Businesses differ over stadium

September 13, 1994|By Katherine Richards | Katherine Richards,Sun Staff Writer

Is what's good for Jack Kent Cooke good for Laurel? Business owners disagree.

Scott Schiller, who owns Schiller's Packaging Plus in Maryland City, says a proposed Redskins football stadium in Laurel would destroy his business and "ruin Laurel."

Most businesses won't benefit from the stadium, he said, because football fans won't stop in Laurel on their way to or from games to mail packages or buy groceries.

The lifeblood of his business is people with home offices, and they tend to work out of expensive homes, he said. If the NFL comes to Laurel, he said, sales of expensive homes nearby will plummet.

Yet, other business owners support the stadium.

Mike Sanford, manager of the Greene Turtle bar and restaurant in Laurel, said, "I think it will help us."

Traffic congestion will worsen only on game days, perhaps twelve times a year, he said. Meanwhile, road improvements built for the stadium would ease the traffic flow year-round.

The Anne Arundel Trade Council, the Baltimore/Washington Corridor Chamber of Commerce, the West Anne Arundel County Chamber of Commerce and the Laurel Board of Trade support the stadium. They say it will bring economic development and jobs to the area.

No one really knows how a $160 million, 78,600-seat stadium would affect local commerce.

The Anne Arundel Economic Development Corporation announced Aug. 18 that it would study the proposed stadium's economic impact. That study has not yet begun.

In a July 13 internal memo, researchers at the Maryland-National Capital Park and Planning Commission in Prince George's County examined how other stadiums across the country have affected their surrounding areas.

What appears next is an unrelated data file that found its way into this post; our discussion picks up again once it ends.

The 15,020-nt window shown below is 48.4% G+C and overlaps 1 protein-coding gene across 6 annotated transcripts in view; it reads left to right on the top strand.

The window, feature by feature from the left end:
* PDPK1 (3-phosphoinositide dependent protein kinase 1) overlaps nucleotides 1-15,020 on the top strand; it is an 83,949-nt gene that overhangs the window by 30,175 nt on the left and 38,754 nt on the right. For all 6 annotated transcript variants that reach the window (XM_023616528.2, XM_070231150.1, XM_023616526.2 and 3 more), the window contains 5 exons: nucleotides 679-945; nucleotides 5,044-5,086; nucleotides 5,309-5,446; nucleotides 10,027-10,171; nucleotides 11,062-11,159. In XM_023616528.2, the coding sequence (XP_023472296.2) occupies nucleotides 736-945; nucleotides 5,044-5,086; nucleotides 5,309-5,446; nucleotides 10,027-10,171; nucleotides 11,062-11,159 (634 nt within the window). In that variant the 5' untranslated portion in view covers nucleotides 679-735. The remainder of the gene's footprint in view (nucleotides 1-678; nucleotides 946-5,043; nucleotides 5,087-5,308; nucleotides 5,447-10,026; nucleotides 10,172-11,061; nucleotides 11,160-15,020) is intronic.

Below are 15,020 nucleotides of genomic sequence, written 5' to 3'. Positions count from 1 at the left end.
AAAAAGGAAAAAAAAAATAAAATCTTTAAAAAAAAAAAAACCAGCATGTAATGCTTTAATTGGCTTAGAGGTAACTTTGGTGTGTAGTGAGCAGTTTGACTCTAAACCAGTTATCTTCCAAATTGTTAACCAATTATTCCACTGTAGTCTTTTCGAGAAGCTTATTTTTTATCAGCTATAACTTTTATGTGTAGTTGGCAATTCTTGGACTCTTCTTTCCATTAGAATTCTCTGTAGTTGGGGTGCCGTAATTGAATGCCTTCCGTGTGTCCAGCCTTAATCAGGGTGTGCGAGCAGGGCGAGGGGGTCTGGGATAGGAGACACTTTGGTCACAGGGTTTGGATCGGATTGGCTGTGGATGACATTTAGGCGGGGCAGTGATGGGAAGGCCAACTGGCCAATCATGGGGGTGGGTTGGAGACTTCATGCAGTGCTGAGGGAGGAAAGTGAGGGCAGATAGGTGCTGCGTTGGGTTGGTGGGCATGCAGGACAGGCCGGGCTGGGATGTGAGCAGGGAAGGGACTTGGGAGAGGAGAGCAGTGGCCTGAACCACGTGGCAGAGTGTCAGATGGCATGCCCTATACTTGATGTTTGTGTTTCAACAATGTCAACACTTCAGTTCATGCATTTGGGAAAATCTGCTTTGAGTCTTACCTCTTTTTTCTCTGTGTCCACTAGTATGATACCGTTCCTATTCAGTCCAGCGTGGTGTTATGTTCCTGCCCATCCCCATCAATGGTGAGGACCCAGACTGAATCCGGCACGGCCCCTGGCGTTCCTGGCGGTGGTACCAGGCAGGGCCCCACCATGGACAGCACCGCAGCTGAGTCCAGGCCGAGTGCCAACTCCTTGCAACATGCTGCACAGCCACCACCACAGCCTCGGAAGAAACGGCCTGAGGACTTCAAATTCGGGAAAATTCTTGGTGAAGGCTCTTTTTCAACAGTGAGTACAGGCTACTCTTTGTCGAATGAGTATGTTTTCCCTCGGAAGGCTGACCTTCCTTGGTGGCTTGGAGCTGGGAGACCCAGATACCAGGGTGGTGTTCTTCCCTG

The commission memo said people most likely would not spend enough money going to and from the stadium to entice new businesses to Laurel. The memo also said regular customers may stay home, rather than battle stadium traffic.

"Sales at gasoline stations, convenience stores and fast-food restaurants may experience some increases in business on event days," the report said. It concluded, "What expenditures are realized will most probably be absorbed by existing establishments."

Some business owners also worry that football fans will use their parking lots, leaving no room for customers.

William Hoffman, a managing partner of the Route 198 Ltd. Partnership, owners of 11 acres across Route 198 from the stadium site, and Joseph L. Larson, site engineer for the Laureldale Business Center on Route 198, have voiced their traffic concerns in writing to the Anne Arundel County hearing officer who will rule on the stadium.

The Redskins say they have a "fail-safe" plan to keep fans from parking illegally in nearby private lots. Under the plan, each person attending a game would need an "entry pass" to enter the stadium. Passes would be given to each passenger in a vehicle legally parked in stadium lots, and to each person arriving by mass transit. Anyone parking illegally would not get a pass and would not be allowed inside the stadium.

Some doubt the pass program will work.

In an Aug. 19 letter to Redskins traffic experts, Neil Pedersen, chief planner for the State Highway Administration, called the plan "a very interesting idea."

But he wondered if long queues would form as entry passes are distributed, and whether the Redskins planned to use the pass system indefinitely.

Stadium opponents say the entry pass program won't work for non-football events, such as concerts, and that it would not accommodate people who arrive by taxi or who are dropped off by friends.

Business organizations support the stadium because most of their members aren't near the site, he said.

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